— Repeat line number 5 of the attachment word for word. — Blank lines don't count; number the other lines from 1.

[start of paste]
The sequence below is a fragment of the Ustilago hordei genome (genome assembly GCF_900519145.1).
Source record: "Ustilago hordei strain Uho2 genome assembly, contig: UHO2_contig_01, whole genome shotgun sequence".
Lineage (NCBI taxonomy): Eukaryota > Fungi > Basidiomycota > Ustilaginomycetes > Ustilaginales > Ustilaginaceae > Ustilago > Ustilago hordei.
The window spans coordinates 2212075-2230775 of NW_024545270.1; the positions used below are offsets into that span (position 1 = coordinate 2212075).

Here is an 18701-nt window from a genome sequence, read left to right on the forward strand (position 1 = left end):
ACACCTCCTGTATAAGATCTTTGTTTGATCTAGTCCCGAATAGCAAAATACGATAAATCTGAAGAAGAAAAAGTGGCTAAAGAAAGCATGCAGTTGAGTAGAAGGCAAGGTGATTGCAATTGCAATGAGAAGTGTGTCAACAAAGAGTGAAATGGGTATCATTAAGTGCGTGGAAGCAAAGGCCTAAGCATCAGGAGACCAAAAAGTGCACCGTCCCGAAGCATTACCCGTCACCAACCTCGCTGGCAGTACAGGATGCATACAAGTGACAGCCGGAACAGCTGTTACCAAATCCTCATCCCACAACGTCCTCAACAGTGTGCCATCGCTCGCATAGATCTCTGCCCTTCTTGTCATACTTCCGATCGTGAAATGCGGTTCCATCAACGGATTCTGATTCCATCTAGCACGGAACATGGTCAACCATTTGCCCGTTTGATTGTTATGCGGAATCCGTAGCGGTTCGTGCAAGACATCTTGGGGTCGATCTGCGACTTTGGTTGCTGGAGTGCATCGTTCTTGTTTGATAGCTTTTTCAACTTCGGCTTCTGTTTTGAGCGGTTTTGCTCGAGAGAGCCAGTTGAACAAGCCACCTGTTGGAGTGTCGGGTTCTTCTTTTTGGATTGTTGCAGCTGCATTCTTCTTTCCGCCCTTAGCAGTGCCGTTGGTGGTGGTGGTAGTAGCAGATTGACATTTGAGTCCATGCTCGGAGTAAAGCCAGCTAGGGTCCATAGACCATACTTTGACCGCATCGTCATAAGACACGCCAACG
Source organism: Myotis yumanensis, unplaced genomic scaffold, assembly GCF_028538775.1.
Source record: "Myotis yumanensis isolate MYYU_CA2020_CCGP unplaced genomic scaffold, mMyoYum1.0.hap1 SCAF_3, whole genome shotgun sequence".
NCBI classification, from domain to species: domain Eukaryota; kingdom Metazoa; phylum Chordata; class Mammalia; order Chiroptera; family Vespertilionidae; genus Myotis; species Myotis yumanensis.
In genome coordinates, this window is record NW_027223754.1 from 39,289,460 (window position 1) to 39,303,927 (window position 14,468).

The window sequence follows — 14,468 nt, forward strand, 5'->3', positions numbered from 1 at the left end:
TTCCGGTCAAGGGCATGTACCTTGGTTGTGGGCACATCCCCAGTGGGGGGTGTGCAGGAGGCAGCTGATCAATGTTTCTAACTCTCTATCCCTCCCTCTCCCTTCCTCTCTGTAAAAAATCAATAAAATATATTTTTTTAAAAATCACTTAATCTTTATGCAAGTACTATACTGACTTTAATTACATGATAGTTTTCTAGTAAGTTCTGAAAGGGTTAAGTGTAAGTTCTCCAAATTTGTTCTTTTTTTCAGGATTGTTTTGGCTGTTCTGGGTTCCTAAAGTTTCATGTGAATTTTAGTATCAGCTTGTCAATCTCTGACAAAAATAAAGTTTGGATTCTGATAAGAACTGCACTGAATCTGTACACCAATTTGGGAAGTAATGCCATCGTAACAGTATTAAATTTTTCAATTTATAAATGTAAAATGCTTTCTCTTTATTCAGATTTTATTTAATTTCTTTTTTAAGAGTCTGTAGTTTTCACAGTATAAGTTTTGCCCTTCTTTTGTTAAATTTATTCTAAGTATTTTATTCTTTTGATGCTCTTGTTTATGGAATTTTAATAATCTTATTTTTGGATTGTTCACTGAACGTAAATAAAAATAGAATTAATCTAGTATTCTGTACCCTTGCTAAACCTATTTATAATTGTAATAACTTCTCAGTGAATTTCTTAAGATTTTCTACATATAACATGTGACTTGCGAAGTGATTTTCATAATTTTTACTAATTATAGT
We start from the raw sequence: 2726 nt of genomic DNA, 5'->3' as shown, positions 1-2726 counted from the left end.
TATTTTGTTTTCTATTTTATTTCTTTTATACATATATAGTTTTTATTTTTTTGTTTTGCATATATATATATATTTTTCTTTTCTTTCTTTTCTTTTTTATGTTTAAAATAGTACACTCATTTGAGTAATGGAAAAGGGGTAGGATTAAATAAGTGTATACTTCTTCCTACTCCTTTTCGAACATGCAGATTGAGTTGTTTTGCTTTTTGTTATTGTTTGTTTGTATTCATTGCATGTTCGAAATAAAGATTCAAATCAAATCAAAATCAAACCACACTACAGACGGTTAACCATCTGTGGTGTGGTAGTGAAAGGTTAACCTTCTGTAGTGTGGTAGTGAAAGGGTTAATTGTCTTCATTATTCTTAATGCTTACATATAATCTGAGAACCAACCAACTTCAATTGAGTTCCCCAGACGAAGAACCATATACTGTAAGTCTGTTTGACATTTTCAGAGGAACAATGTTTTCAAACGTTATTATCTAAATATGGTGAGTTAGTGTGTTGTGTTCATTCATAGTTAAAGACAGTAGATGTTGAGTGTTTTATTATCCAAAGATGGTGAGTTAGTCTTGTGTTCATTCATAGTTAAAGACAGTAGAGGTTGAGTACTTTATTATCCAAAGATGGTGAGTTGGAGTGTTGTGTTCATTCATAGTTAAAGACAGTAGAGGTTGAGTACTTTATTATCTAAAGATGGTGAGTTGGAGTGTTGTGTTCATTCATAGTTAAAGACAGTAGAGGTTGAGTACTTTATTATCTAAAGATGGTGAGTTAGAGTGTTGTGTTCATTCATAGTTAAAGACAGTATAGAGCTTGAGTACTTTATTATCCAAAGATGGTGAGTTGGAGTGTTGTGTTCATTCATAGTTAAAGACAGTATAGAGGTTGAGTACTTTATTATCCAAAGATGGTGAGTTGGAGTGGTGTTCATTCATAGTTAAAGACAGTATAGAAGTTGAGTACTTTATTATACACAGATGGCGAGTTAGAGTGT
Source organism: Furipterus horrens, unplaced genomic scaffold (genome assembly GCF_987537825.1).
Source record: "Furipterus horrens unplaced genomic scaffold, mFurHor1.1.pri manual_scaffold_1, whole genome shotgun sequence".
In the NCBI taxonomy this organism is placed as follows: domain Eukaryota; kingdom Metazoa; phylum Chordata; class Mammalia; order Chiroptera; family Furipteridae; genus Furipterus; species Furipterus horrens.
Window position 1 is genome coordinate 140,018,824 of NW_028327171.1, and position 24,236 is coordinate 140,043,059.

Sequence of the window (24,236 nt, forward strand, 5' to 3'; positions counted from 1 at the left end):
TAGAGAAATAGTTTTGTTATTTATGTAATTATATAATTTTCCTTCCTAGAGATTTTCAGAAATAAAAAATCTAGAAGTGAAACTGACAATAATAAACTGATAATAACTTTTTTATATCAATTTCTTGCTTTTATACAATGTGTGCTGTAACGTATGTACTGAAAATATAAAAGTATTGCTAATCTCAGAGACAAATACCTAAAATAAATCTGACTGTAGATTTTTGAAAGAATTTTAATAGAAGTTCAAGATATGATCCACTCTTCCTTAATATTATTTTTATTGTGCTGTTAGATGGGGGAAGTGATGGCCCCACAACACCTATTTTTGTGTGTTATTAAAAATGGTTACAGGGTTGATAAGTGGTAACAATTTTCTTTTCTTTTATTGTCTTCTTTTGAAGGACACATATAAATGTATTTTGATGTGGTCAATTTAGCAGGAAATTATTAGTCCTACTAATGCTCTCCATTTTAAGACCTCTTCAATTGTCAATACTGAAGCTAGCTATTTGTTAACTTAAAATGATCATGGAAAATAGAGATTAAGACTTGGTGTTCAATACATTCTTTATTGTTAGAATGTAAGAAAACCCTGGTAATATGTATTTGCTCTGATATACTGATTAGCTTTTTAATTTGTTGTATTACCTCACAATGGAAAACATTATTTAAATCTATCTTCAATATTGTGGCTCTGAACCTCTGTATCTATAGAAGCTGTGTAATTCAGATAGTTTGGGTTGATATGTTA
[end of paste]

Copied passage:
Here is an 18701-nt window from a genome sequence, read left to right on the forward strand (position 1 = left end):